Friday, May 24, 2013

Hayao Miyazaki on Good vs. Evil

My wonderful boyfriend David and I agree on most things. We initially bonded over our love of TV shows, videogames and all things nerd. However, we can't seem to come to an agreement on one of my favorite movies, Spirited Away.

Hayao Miyazaki is the cofounder of Studio Ghibli, Japan's premiere animation studio and producer of Oscar-winning Spirited Away, as well as other well-known films such as Princess Mononoke, NausicaƤ of the Valley of the Wind, and Howl's Moving Castle. I have always loved his films, but Dave just couldn't get into it. It's true that they are definitely strange movies by standard American film terms.

Miyazaki explains one of the core differences between his films and American films in this wonderfully illustrated little comic. The fact that his characters are usually neither good nor evil is probably my favorite thing about his movies.

That's all from me for the next little while - I'm about to launch into the crazy month of June with a new show to work on, a new art class (!), and TWO trips and TWO sets of visitors. Here's hoping I come out clean on the other side (with more daily sketches to show for it)!

© Gina Florio 2013

Tuesday, May 14, 2013

Disney News from 1954 and Today

Every once in a while, Andreas Deja or James Gurney (in this case, Gurney) will post another vintage Disney behind-the-scenes video. These shorts tend to be a little cheesy and staged, but they're fascinating insights into the way things were done at Disney. They also give me a strong feeling of nostalgia for the old days, when films were produced with love and care, and were allowed to move at their own pace, unconcerned about ADD viewers being distracted by their cellphones.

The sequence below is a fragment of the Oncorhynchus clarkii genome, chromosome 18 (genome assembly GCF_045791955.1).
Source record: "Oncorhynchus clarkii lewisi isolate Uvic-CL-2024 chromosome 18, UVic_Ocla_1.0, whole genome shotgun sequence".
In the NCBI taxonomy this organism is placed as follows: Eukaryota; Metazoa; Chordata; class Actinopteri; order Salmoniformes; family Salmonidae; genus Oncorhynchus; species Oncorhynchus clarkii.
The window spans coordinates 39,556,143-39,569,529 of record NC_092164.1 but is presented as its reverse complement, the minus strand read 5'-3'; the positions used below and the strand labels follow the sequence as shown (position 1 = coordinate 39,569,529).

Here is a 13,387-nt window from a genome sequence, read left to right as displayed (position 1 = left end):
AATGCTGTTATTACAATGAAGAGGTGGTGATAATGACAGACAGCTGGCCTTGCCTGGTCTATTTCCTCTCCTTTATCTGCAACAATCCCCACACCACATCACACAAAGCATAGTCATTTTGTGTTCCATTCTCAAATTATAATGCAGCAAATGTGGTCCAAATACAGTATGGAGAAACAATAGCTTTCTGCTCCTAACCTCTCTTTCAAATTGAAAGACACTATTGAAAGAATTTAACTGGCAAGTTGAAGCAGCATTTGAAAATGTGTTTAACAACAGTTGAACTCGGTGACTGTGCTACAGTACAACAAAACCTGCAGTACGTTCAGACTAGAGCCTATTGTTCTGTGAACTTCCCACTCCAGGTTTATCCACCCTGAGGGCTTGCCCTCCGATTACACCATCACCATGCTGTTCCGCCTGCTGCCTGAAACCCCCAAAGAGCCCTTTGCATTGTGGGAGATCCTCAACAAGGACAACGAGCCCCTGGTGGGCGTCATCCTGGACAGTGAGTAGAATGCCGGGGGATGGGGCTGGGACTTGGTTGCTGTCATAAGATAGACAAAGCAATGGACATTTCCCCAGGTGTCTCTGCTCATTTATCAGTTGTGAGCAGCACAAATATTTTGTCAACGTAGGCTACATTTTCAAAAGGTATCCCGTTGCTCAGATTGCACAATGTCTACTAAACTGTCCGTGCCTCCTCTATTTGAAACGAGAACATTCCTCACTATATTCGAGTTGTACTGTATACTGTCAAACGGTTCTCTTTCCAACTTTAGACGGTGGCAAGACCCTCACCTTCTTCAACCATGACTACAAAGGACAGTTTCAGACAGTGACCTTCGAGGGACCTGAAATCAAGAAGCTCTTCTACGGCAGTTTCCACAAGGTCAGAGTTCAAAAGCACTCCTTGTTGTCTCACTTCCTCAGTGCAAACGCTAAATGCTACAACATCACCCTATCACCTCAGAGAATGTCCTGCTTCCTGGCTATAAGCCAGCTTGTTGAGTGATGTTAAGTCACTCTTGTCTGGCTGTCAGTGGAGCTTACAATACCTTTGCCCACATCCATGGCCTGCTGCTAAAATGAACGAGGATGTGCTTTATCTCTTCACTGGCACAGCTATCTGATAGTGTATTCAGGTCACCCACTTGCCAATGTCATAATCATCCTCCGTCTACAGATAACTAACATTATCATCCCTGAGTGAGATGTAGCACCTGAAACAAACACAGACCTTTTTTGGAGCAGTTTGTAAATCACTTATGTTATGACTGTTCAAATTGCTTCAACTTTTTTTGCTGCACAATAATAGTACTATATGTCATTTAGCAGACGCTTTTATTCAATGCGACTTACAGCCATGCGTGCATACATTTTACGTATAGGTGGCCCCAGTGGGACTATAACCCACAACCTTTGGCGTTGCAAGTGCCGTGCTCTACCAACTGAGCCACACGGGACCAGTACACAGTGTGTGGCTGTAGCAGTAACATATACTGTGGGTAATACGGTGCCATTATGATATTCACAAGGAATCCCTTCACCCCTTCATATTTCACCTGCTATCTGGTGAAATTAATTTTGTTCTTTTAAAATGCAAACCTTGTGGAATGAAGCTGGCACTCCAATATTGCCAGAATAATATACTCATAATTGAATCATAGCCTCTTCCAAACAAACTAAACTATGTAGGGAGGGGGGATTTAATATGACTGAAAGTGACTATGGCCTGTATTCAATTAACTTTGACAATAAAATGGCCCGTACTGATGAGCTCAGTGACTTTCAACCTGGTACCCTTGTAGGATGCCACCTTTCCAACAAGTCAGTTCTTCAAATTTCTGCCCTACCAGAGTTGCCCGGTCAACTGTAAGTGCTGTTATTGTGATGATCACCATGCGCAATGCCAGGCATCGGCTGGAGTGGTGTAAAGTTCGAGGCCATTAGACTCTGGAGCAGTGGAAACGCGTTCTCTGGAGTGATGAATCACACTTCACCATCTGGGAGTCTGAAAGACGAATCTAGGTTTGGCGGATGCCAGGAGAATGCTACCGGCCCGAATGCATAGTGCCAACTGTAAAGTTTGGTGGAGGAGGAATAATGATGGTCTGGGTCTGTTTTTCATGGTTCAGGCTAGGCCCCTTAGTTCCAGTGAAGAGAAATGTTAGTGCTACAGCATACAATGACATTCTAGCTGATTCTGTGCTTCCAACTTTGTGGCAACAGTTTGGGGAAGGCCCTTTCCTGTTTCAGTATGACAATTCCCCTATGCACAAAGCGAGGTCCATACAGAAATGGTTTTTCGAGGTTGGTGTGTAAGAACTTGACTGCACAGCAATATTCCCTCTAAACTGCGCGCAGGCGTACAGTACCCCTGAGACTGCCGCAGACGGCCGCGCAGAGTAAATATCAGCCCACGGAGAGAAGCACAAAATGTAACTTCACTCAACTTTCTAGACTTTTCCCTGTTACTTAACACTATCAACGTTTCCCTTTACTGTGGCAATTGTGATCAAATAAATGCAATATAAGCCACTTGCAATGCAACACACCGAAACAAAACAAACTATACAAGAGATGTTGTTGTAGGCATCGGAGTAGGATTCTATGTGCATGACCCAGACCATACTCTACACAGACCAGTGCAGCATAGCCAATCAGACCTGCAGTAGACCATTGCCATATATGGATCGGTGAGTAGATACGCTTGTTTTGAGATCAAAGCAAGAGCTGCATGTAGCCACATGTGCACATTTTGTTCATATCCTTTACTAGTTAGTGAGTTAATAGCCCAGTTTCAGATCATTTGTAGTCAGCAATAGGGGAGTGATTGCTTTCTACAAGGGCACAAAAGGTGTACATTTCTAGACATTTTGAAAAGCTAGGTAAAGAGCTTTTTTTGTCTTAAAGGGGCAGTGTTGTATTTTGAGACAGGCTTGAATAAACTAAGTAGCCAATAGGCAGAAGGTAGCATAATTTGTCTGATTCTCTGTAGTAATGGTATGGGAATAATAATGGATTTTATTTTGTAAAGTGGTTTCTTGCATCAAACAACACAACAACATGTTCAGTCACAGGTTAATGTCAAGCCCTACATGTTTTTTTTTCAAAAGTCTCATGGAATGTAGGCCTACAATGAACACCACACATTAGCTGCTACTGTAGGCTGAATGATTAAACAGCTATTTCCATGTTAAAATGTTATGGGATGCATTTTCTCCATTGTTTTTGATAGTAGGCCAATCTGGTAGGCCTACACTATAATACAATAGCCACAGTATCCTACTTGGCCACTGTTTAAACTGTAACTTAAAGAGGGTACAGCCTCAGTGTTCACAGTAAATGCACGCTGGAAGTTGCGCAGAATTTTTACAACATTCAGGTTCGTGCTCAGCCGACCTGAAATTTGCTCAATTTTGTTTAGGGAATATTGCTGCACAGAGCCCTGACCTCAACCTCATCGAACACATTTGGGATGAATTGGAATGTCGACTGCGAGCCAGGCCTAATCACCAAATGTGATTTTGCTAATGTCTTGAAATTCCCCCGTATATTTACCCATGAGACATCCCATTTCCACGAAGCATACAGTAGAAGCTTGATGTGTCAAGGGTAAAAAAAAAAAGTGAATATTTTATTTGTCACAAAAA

The film highlights Disney studio artists Marc Davis, Eyvind Earle, Walter Peregoy, and Joshua Meador in the various ways they contribute to a movie like Sleeping Beauty.

"Go forward with what you have to say, expressing things as you see them." - Robert Henri, The Art Spirit. I hear this advice repeated often nowadays by artists I follow: don't try to achieve or imitate a "style" - just draw, and you will find your own style, which is better than anything you could have attempted to imitate. (Reminds me of that quote, 'Be the best version of yourself instead of a second rate version of someone else'... or something like that.)

"Making an animated film is a cooperative effort. Each artist must be prepared to modify his own pet ideas, in order to achieve the best possible solution to the problem. No one has things entirely his own way, but in the end, the result is better than any one of us could have achieved alone." - Marc Davis

This second sentiment is something I've had to learn on my own at work. I'm often working with a team of editors to produce a show. I know I have strengths and weaknesses as an editor, and the other editors help fill in my weak spots while I contribute in the best way I know how. The end result is a completely collaborative effort, which none of us could have done by ourselves.

The four different paintings of the oak tree at the end of the film are wonderful to watch - especially since I am about to be diving into oil painting much sooner than I had thought I would. Concept Design Academy's summer classes went on sale the other day, and I was too slow to get a spot in my top choice for a class, "Sketching for Environment" with Ed Li, which sold out within 10 minutes. As an extreme last minute resort, I grabbed a spot in "Landscape Painting" with Leighton Hickman. I am excited but also very nervous. Oil painting is very much outside of my comfort zone, and I'd been waiting to tackle it until I'd gotten a better foundation in drawing. However, I'm hoping it will turn out to be a blessing in disguise...

Last but not least, there was the very exciting news of Disney announcing their latest animated feature, which will be called "Big Hero Six" and set in the future city of "San Fransokyo." If this first official glimpse into the film is a true indication of its look, I'm very excited for it...

© Gina Florio 2013